40 Years Later: Was 1978 The Greatest Year In Music?
Imagine you're at a party with your most favorite music geek friends. The conversations range from favorite new albums, and favorite Smiths or Belle and Sebastian B-sides to best Neil Young guitar solos and Drake features. Then comes the big one: What was the greatest year in music? That's a question that we discuss and debate regularly in the World Cafe offices.
Almost a year ago, we asked the question, "Was 1967 the greatest year in music?" There's quite a good argument to be made for it, musically and culturally. But now, as we stare into the way back machine, we're taking the opportunity of the 40th anniversary of 1978 to ask the question, "Was 1978 the greatest year in music?"
In '78, Grease was the word, The Village Voice named This Year's Model by Elvis Costello as the album of the year, Kate Bush, The Cars, Devo, Dire Straits, The Police, Buzzcocks and Van Halen released their debut albums. The Clash delivered their powerful Give 'Em Enough Rope, The Boss dropped his classic Darkness on the Edge of Town, The Rolling Stones returned to peak form with Some Girls, Warren Zevon's perennial favorite Excitable Boy and Patti Smith's commercial hit Easter were all over the radio. Blondie released two albums, The Doobie Brothers' released their yacht rock classic, "What A Fool Believes," Marvin Gaye released his divorce record, Here, My Dear, and Cheap Trick rocked one of the great live albums of all time.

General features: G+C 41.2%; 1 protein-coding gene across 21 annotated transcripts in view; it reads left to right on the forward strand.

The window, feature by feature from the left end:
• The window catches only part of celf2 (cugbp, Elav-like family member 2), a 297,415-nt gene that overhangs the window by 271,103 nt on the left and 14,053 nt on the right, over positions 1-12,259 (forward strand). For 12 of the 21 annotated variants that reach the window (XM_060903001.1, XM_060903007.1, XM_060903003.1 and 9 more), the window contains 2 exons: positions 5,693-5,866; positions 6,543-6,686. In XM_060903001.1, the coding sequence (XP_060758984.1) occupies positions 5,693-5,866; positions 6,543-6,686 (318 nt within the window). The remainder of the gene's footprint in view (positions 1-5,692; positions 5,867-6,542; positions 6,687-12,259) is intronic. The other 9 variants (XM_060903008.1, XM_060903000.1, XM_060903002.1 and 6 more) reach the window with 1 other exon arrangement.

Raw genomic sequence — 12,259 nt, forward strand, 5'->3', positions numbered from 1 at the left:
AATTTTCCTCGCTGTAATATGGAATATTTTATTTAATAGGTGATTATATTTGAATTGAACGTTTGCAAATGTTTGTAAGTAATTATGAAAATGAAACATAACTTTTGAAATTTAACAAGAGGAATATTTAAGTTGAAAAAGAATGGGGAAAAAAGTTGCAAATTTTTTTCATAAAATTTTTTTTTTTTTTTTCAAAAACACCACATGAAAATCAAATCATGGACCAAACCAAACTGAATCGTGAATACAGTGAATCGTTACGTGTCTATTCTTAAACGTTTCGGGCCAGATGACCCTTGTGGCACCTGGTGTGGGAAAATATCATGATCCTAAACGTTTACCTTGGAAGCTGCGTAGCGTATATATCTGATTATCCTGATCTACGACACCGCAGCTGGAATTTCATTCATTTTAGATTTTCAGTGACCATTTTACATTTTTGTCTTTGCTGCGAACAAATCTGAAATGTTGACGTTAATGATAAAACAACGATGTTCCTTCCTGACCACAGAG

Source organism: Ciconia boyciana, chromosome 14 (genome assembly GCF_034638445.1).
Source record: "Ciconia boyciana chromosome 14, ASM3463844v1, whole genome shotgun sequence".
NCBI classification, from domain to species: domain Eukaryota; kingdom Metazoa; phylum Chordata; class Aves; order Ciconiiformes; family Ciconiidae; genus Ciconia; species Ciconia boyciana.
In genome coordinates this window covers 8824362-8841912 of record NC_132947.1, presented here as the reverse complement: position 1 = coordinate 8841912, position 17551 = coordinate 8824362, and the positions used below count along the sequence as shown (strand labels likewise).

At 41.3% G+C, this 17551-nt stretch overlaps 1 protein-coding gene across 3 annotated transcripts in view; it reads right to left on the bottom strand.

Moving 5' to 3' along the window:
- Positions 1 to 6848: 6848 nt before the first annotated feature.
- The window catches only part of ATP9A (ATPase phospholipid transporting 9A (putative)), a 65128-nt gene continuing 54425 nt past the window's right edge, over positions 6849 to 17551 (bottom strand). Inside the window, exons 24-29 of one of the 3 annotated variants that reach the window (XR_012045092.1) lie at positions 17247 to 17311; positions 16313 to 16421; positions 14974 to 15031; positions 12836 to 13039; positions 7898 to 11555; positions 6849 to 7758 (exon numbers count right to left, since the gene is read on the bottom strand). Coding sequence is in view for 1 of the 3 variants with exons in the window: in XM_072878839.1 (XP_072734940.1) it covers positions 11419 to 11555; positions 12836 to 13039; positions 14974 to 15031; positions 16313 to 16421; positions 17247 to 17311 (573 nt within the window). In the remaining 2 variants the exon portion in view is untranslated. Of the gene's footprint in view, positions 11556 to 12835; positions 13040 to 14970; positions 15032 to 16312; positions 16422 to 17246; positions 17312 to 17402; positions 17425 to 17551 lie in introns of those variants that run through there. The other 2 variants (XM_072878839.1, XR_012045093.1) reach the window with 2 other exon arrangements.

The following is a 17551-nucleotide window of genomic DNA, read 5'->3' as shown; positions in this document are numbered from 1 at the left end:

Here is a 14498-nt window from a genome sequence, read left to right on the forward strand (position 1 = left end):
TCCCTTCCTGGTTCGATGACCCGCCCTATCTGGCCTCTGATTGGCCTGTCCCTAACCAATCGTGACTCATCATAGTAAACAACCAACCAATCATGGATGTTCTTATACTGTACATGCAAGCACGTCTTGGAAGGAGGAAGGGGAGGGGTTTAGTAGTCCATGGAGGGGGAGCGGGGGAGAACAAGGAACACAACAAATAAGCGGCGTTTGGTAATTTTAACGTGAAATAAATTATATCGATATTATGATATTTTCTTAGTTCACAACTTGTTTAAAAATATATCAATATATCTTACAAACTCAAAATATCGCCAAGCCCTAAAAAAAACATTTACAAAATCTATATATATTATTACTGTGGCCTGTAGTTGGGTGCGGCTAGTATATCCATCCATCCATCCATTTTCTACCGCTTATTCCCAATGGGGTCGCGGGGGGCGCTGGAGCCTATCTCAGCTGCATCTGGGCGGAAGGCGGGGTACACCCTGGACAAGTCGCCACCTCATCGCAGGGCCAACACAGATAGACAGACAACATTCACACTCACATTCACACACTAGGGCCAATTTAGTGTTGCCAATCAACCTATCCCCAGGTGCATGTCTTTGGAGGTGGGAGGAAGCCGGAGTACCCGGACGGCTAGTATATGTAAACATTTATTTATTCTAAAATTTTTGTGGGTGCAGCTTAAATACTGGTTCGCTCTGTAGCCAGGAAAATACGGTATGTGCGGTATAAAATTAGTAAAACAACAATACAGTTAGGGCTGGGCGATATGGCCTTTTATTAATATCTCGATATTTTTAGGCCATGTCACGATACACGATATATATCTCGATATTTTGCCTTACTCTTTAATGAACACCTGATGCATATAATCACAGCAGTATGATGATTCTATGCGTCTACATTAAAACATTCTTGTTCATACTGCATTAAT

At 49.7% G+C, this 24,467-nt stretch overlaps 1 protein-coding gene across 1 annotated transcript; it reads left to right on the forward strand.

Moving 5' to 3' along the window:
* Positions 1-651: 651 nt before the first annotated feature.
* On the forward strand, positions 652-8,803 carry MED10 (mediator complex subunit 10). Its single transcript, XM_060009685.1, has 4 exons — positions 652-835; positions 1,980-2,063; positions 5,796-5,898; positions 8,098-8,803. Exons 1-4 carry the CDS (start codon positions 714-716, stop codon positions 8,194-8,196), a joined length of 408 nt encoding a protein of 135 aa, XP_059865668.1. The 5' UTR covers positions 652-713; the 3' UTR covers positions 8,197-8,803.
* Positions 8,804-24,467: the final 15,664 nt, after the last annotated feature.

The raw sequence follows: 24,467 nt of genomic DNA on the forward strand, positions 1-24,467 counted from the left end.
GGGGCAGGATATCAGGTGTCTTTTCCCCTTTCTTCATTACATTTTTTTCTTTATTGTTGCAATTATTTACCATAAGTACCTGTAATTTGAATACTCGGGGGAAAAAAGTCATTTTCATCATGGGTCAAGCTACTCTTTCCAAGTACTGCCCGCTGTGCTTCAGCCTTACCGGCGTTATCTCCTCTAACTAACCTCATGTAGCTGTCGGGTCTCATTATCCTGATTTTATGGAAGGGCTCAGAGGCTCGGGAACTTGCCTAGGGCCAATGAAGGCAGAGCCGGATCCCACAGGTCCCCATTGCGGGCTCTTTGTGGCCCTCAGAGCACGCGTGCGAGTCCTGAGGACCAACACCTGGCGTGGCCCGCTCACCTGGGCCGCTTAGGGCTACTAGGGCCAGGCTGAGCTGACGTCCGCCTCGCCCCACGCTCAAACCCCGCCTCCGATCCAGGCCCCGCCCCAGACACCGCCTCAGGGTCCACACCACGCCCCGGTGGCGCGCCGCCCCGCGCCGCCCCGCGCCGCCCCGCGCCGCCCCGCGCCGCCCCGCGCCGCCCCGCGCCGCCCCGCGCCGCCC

1978 was a swirling mass of genres; disco, punk, funk, R&B, rock, and New Wave all banging beautifully into each other as the seeds of hip-hop were being sown, ready to take on the world in 1979.
Listen to our Spotify playlist of some the most enduring and endearing music from 1978.
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